|The Folly of Gutter Guard Inventions|
Most gutter guard inventions have been pretty silly; I know because over twenty years ago I began my manufacturing career by trying to market and sell one of them.
The first device I started with was installed in the top most portion of the downspout. Water flowed over several rows of louvers which captured the water and rejected the debris onto the ground. A running water display that I built actually convinced (as I was convinced) several homeowners that it would solve their clogged gutter problems. I also installed it to test it on my own home.
Guess What? As much as I wanted it to work, it was a miserable failure. It did keep the downspout from clogging but did nothing for portions of the gutter more than four feet from the device. In other words my gutters still clogged.
It was a reminder of the disappointment I had experienced a few years earlier when I first installed screens on my gutters. Much to my surprise, eighteen months later, I noticed corn growing from my gutters. Ripping out the screens to clean the gutters was a night mare. I should have used gloves to protect my hands from all the cuts and lacerations.
Now, after manufacturing gutter guards for twenty years, I've seen every type of screen imaginable and they all clog. One of my customers actually invented his own with three layers of the finest mesh he could find--his gutters still clogged with pine needles, Now he's had my system for fifteen years and hasn't called once--more about my system later. It seems that every year or so some ingenious inventor modifies the size openings or adds steps or troughs to the screen convinced that the results will be different. But isn't that the definition of insanity--doing the same thing over and over expecting a different result?
After having installed gutter guards for several years you actually see how other gutter covers handle debris and they all fail yet, every now and then a prospectus crosses my desk and I get a laugh at the silliness.
For instance one system (not yet on the market) is basically a very long brush inside the gutter extending from one end to the other. It is turned by a three speed electric motor on one end. The inventor apparently tried one of the filter systems and noticed the one that is maintained by removing it from the gutter and shaking it clean. Noticing the inconvenience and mess this causes, he thought he'd improve upon it by having the brush spin by a motor. Can you imagine the mess created by a brush spinning inside a putrid clogged gutter? And it how about the downspout which may still be clogged? What happens if the homeowner forgets to spin his brush--then what? Remember, he can't look inside the gutter and see its condition and will probably wait until the last possible minute before spinning the brush.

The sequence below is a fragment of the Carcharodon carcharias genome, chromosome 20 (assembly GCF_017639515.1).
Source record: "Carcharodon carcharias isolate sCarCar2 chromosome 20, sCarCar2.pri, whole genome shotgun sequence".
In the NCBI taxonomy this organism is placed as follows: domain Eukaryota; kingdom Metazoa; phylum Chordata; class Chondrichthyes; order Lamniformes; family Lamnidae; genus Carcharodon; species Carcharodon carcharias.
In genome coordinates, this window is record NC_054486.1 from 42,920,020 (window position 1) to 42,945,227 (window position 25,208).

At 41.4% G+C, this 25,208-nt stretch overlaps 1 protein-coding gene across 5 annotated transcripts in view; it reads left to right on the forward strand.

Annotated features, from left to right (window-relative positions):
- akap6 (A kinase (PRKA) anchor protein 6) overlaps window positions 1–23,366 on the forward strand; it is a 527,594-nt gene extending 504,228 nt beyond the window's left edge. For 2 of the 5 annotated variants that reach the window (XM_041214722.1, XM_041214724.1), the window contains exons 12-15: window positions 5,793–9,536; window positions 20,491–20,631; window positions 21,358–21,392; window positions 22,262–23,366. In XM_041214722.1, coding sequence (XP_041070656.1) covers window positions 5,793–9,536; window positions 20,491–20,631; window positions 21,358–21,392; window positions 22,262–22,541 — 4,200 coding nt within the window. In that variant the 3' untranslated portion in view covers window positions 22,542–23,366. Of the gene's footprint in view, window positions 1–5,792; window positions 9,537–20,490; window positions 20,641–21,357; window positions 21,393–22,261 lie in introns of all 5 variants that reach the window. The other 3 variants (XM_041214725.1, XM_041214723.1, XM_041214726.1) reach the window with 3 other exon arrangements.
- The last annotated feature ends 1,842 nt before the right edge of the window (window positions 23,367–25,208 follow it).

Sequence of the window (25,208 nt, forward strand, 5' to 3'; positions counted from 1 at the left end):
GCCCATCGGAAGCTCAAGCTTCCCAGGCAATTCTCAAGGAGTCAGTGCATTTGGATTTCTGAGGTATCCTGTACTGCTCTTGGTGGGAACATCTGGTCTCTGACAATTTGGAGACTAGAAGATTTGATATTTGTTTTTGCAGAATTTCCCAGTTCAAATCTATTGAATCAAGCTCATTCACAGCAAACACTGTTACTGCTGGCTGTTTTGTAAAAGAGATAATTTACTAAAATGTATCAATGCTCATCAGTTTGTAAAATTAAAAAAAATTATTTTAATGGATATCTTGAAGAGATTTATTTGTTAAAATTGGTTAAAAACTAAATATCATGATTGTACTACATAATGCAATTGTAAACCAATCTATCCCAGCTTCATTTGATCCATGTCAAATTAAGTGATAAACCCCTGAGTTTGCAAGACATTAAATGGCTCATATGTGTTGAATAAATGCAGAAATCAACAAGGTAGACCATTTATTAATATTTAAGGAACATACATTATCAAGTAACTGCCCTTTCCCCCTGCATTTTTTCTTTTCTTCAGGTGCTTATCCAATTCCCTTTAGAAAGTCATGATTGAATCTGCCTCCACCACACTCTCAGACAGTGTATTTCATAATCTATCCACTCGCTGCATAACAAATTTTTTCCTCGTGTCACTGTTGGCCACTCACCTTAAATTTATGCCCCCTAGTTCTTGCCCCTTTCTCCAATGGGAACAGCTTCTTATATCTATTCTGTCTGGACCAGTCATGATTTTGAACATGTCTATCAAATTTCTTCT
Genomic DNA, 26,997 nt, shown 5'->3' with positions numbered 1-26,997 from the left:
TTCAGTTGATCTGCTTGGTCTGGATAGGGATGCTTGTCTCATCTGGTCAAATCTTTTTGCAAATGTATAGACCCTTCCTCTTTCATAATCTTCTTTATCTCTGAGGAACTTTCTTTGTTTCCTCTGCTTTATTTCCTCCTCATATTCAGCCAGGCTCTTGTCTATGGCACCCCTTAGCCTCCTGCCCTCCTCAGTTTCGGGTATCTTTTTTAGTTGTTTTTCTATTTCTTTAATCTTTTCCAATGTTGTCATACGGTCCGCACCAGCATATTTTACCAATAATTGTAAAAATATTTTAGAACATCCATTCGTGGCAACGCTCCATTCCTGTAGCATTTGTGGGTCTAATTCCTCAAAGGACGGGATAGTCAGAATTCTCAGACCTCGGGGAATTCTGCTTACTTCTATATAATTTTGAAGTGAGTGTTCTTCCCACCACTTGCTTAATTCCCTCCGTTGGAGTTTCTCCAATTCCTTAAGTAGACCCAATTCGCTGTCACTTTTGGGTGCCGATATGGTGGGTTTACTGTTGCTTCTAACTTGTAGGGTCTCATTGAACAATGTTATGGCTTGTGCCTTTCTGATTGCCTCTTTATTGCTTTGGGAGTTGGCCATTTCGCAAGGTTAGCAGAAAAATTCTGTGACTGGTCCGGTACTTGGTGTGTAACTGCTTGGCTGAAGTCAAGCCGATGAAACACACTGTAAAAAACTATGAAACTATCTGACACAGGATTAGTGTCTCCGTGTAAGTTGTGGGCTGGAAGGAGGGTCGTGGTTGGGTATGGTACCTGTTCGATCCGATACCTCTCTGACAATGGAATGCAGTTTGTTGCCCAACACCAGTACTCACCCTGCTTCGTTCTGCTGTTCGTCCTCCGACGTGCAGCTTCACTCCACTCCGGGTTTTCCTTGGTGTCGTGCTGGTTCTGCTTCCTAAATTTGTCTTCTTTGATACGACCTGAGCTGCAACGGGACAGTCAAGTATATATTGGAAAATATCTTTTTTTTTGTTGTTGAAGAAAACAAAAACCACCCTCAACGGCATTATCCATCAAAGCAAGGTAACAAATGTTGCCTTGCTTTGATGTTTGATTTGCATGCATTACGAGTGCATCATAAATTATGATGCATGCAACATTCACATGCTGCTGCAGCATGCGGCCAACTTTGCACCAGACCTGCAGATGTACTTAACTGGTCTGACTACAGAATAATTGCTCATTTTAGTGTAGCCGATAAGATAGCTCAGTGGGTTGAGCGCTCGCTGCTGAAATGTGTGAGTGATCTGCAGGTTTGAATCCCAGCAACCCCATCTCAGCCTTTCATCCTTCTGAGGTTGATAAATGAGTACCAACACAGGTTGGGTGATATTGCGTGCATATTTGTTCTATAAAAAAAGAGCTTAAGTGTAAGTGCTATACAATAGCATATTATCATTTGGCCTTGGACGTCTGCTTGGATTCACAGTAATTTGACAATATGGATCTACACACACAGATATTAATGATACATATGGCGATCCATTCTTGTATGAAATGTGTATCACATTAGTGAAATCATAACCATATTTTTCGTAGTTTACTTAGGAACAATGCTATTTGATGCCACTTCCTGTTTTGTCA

Another system (not on the market) has larger than life openings made in the bottom of the gutter for a larger than life downspout attachment. The homeowner must remove downspouts from house to clean them. It's set up so that the downspout can be easily removed, however, can you imagine a flood of putrid water flowing from the gutter, as the homeowner removes the downspout, all over the siding? And how about dangling a twenty foot length of leader that's clogged with heavy debris at the top? Also can you imagine the homeowner climbing onto a lower roof to remove a leader from an upper gutter and shaking the debris loose from the downspout? Again, the homeowner can't see into the gutter so most likely he awaits some indication, such as an overflowing gutter, to know that servicing is required. Unfortunately by the time he notices it, his basement may have already been flooded.
Study the progression of gutter cover designs and you'll also see the silliness of them. The first improvement over screens was a solid top device with a single longitudinal fin—patents have expired and many of popularly sold gutter covers are of this design.